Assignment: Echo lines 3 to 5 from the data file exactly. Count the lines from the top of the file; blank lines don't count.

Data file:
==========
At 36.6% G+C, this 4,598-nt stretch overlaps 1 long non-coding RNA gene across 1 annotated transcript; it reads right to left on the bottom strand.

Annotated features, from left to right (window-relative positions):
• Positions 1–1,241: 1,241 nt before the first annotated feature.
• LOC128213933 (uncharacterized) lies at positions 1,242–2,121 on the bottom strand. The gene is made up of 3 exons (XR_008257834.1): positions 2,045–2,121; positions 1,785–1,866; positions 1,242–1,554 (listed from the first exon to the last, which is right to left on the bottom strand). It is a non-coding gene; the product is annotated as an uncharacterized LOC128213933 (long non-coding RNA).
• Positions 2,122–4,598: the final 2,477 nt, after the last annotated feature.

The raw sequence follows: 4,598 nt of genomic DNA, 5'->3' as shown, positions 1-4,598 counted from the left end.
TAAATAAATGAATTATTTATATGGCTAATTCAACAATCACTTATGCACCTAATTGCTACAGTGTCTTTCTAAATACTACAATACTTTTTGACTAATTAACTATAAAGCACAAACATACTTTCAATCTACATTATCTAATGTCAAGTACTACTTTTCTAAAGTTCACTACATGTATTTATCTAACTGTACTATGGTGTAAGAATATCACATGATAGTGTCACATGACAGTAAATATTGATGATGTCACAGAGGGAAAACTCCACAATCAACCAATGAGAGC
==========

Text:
• Positions 1–1,241: 1,241 nt before the first annotated feature.
• LOC128213933 (uncharacterized) lies at positions 1,242–2,121 on the bottom strand. The gene is made up of 3 exons (XR_008257834.1): positions 2,045–2,121; positions 1,785–1,866; positions 1,242–1,554 (listed from the first exon to the last, which is right to left on the bottom strand). It is a non-coding gene; the product is annotated as an uncharacterized LOC128213933 (long non-coding RNA).
• Positions 2,122–4,598: the final 2,477 nt, after the last annotated feature.